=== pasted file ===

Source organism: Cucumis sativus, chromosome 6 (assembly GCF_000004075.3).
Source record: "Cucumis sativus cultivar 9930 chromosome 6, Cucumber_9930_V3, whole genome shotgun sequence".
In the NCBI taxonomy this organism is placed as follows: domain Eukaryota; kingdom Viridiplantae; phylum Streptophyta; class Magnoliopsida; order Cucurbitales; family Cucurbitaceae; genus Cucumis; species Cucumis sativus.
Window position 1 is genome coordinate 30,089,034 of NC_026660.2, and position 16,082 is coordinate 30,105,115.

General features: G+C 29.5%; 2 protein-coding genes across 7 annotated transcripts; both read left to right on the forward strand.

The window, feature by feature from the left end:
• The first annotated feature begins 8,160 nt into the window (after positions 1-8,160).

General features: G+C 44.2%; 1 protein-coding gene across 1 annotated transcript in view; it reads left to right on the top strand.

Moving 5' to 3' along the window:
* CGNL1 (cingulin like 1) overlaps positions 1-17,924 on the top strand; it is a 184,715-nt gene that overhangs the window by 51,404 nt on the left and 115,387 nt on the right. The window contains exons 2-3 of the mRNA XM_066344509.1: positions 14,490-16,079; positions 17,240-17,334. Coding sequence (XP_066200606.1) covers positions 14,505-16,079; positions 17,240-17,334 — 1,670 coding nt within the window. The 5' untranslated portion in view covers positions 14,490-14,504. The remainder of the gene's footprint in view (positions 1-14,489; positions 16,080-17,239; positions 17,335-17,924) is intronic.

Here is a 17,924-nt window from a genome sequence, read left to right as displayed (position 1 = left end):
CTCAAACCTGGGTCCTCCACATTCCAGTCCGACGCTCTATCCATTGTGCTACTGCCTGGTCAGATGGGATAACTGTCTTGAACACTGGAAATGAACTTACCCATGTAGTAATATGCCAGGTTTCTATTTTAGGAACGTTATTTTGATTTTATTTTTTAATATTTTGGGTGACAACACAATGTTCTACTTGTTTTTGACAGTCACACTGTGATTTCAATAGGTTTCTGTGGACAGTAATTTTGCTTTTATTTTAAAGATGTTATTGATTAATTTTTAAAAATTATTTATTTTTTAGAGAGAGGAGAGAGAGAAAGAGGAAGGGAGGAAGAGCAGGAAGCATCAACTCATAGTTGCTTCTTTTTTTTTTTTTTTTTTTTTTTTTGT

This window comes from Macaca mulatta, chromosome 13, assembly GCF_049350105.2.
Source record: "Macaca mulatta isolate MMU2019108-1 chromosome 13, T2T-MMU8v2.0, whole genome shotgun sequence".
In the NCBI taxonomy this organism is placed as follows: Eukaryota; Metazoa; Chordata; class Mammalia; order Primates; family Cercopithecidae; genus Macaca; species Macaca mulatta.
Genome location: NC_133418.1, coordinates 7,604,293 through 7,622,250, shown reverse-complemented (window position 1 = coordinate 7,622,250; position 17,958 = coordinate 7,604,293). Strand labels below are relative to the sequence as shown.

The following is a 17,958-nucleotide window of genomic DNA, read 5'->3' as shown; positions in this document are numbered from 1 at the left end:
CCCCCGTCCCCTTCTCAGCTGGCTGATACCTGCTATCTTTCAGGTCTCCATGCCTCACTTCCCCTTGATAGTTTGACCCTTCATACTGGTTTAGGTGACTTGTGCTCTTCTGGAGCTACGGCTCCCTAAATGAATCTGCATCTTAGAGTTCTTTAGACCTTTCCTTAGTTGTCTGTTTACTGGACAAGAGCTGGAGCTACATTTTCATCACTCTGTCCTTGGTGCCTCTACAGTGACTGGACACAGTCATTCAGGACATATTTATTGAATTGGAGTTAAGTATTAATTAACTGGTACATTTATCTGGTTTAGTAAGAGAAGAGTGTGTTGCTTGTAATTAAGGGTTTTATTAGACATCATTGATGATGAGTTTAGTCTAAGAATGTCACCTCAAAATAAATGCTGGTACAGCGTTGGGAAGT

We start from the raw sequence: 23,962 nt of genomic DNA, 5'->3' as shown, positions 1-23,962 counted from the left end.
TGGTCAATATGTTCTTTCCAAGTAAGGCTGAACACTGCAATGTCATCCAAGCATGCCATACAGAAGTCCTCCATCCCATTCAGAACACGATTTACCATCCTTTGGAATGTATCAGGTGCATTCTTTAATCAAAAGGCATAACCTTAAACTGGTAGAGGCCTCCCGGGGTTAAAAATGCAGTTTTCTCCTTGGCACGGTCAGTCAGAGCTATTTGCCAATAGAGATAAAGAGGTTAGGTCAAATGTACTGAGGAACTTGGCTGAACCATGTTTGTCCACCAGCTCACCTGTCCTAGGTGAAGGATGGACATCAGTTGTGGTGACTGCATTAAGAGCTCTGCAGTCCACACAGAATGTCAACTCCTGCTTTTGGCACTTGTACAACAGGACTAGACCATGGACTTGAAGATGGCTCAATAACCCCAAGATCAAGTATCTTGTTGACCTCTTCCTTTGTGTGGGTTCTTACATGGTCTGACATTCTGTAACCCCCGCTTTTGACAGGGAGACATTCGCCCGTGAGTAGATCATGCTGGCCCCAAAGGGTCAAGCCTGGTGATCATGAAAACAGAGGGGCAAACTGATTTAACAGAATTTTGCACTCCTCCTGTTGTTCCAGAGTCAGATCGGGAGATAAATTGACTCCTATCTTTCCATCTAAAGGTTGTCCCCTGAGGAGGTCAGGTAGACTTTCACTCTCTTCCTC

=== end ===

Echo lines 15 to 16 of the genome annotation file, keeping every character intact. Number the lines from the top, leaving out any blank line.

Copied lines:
In the NCBI taxonomy this organism is placed as follows: Eukaryota; Metazoa; Chordata; class Mammalia; order Primates; family Cercopithecidae; genus Macaca; species Macaca mulatta.
Genome location: NC_133418.1, coordinates 7,604,293 through 7,622,250, shown reverse-complemented (window position 1 = coordinate 7,622,250; position 17,958 = coordinate 7,604,293). Strand labels below are relative to the sequence as shown.